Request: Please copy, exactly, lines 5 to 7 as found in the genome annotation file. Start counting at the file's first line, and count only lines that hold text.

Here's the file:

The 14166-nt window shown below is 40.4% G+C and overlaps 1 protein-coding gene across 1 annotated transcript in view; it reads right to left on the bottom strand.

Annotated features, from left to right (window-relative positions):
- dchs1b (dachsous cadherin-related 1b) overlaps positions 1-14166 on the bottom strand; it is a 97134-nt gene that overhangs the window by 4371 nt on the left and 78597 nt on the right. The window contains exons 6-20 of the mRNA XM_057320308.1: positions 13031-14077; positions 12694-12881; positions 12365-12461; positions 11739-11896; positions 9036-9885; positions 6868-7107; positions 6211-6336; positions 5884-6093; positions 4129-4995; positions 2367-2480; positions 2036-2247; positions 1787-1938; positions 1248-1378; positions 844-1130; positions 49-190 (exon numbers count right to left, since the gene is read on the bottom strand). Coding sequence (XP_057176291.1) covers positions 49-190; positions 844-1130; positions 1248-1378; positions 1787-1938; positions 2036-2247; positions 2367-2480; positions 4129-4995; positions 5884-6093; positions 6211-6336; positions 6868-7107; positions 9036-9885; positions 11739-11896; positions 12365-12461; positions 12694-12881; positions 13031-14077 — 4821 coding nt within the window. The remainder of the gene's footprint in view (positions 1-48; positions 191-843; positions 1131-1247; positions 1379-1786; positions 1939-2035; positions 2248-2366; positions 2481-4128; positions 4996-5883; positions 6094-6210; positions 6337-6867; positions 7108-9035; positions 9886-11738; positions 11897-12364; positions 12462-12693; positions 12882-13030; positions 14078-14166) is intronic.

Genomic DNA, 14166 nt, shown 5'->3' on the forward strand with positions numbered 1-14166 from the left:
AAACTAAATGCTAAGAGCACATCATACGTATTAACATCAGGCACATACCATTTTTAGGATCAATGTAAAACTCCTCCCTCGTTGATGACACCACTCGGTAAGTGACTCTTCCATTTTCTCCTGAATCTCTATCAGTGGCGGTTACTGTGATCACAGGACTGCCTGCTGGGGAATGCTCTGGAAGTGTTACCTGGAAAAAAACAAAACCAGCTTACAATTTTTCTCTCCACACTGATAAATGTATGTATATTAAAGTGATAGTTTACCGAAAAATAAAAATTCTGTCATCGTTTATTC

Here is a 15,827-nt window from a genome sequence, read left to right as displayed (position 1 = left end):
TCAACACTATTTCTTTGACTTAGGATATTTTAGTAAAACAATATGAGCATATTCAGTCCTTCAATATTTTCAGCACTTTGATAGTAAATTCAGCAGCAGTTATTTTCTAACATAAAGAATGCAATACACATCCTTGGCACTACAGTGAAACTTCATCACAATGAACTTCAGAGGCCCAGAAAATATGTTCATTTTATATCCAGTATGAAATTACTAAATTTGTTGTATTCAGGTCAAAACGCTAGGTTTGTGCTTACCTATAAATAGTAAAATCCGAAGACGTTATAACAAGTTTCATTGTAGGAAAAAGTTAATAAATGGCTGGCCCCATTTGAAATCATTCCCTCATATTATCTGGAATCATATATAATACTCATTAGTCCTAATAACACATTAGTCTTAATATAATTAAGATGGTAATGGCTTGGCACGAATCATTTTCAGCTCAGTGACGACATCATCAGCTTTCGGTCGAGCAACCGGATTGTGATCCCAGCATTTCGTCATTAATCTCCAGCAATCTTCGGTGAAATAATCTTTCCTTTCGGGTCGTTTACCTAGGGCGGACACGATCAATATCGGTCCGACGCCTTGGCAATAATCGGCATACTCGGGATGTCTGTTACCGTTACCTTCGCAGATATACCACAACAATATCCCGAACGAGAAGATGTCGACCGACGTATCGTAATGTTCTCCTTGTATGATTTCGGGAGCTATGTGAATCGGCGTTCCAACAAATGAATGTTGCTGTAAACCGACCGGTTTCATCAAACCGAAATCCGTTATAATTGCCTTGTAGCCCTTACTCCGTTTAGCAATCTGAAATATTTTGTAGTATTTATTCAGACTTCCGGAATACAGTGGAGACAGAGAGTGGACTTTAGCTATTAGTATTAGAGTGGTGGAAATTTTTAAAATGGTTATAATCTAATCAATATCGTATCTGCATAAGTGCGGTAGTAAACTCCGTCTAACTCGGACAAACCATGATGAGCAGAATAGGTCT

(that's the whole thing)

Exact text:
AAACTAAATGCTAAGAGCACATCATACGTATTAACATCAGGCACATACCATTTTTAGGATCAATGTAAAACTCCTCCCTCGTTGATGACACCACTCGGTAAGTGACTCTTCCATTTTCTCCTGAATCTCTATCAGTGGCGGTTACTGTGATCACAGGACTGCCTGCTGGGGAATGCTCTGGAAGTGTTACCTGGAAAAAAACAAAACCAGCTTACAATTTTTCTCTCCACACTGATAAATGTATGTATATTAAAGTGATAGTTTACCGAAAAATAAAAATTCTGTCATCGTTTATTC

Here is a 15,827-nt window from a genome sequence, read left to right as displayed (position 1 = left end):
TCAACACTATTTCTTTGACTTAGGATATTTTAGTAAAACAATATGAGCATATTCAGTCCTTCAATATTTTCAGCACTTTGATAGTAAATTCAGCAGCAGTTATTTTCTAACATAAAGAATGCAATACACATCCTTGGCACTACAGTGAAACTTCATCACAATGAACTTCAGAGGCCCAGAAAATATGTTCATTTTATATCCAGTATGAAATTACTAAATTTGTTGTATTCAGGTCAAAACGCTAGGTTTGTGCTTACCTATAAATAGTAAAATCCGAAGACGTTATAACAAGTTTCATTGTAGGAAAAAGTTAATAAATGGCTGGCCCCATTTGAAATCATTCCCTCATATTATCTGGAATCATATATAATACTCATTAGTCCTAATAACACATTAGTCTTAATATAATTAAGATGGTAATGGCTTGGCACGAATCATTTTCAGCTCAGTGACGACATCATCAGCTTTCGGTCGAGCAACCGGATTGTGATCCCAGCATTTCGTCATTAATCTCCAGCAATCTTCGGTGAAATAATCTTTCCTTTCGGGTCGTTTACCTAGGGCGGACACGATCAATATCGGTCCGACGCCTTGGCAATAATCGGCATACTCGGGATGTCTGTTACCGTTACCTTCGCAGATATACCACAACAATATCCCGAACGAGAAGATGTCGACCGACGTATCGTAATGTTCTCCTTGTATGATTTCGGGAGCTATGTGAATCGGCGTTCCAACAAATGAATGTTGCTGTAAACCGACCGGTTTCATCAAACCGAAATCCGTTATAATTGCCTTGTAGCCCTTACTCCGTTTAGCAATCTGAAATATTTTGTAGTATTTATTCAGACTTCCGGAATACAGTGGAGACAGAGAGTGGACTTTAGCTATTAGTATTAGAGTGGTGGAAATTTTTAAAATGGTTATAATCTAATCAATATCGTATCTGCATAAGTGCGGTAGTAAACTCCGTCTAACTCGGACAAACCATGATGAGCAGAATAGGTCT